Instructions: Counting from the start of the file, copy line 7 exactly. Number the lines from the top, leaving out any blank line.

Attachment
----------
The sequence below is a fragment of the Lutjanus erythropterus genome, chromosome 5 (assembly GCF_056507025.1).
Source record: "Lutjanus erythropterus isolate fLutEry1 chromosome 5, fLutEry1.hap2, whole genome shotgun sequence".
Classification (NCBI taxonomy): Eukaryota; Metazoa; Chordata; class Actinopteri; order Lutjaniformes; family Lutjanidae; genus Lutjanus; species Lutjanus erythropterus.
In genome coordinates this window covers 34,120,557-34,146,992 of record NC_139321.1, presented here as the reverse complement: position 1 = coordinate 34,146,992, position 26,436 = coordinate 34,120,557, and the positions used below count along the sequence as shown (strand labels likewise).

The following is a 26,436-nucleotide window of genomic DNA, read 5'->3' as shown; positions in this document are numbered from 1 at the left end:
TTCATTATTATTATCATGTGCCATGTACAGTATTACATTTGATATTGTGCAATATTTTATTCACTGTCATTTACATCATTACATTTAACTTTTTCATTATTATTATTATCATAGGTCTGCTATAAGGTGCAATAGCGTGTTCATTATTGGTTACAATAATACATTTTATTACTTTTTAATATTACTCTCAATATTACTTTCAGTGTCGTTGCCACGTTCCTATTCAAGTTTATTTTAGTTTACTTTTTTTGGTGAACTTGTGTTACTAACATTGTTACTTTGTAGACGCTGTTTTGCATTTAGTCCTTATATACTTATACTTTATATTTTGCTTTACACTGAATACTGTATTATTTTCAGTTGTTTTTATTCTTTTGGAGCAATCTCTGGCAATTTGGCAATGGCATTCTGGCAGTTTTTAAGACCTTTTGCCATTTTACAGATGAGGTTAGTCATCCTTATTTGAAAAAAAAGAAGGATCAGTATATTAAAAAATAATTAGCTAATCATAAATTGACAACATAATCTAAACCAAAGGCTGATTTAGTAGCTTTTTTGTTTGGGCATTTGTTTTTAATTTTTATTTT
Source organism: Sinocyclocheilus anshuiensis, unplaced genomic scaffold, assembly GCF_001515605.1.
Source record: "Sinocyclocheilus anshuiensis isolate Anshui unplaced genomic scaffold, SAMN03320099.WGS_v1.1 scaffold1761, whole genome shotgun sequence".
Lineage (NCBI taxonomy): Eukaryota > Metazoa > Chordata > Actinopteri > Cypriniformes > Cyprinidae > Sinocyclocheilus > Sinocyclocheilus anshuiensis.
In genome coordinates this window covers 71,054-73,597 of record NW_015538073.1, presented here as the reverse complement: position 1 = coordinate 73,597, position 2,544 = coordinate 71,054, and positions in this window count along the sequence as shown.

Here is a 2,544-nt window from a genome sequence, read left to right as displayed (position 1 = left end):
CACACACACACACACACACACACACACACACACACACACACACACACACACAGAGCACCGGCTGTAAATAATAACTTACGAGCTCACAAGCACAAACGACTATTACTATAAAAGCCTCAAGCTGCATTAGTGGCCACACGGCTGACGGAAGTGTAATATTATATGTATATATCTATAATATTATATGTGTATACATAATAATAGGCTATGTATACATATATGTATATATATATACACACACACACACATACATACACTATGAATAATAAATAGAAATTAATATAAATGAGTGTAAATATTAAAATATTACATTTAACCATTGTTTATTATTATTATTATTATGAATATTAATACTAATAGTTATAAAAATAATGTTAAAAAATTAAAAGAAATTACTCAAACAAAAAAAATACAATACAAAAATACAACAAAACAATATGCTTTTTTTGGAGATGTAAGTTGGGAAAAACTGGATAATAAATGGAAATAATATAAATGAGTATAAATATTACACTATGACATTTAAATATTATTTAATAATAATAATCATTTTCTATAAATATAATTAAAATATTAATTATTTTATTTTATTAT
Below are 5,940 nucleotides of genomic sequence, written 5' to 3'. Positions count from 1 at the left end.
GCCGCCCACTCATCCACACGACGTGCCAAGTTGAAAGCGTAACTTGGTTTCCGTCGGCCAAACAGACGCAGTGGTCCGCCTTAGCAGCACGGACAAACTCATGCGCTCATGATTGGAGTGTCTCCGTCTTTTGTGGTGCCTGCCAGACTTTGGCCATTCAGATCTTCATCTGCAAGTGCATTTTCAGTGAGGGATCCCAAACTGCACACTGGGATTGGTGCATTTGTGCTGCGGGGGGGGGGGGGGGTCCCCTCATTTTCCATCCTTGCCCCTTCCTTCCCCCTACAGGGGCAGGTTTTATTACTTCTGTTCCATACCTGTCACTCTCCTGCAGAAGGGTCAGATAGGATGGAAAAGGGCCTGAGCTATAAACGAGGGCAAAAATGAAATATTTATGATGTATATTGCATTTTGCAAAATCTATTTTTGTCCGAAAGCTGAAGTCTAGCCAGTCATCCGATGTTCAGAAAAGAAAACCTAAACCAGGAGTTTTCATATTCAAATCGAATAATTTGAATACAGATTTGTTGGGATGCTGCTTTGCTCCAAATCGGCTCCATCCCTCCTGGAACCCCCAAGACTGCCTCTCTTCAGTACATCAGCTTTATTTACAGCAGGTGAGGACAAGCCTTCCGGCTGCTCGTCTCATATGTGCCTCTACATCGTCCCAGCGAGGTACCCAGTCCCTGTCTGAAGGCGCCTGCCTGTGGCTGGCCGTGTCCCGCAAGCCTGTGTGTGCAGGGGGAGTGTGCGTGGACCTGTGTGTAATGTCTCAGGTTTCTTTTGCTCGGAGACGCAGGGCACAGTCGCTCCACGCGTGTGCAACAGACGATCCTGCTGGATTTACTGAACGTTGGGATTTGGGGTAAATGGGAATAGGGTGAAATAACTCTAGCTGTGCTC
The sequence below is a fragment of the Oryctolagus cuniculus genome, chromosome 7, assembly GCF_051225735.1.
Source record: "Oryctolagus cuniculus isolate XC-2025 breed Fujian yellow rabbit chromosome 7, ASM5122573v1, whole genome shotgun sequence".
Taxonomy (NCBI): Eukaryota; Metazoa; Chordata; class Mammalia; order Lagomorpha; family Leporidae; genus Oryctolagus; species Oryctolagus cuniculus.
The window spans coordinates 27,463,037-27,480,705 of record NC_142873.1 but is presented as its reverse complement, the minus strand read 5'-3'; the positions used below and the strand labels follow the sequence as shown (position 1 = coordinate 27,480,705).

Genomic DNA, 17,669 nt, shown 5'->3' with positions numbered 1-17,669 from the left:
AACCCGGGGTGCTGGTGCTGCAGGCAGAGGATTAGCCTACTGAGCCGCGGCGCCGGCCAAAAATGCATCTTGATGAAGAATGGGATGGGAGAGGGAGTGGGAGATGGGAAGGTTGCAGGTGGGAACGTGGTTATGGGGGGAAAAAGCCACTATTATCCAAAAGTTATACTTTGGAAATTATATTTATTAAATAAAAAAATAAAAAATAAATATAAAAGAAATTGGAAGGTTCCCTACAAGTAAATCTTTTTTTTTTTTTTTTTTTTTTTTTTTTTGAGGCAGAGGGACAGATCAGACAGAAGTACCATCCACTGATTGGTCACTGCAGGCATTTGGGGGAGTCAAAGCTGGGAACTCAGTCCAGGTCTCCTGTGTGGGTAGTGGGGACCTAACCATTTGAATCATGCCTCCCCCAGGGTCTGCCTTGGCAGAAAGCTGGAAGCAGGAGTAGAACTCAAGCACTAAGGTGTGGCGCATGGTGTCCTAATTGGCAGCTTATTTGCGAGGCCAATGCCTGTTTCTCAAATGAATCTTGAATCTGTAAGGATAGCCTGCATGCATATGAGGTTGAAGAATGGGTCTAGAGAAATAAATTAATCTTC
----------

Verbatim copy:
Source organism: Sinocyclocheilus anshuiensis, unplaced genomic scaffold, assembly GCF_001515605.1.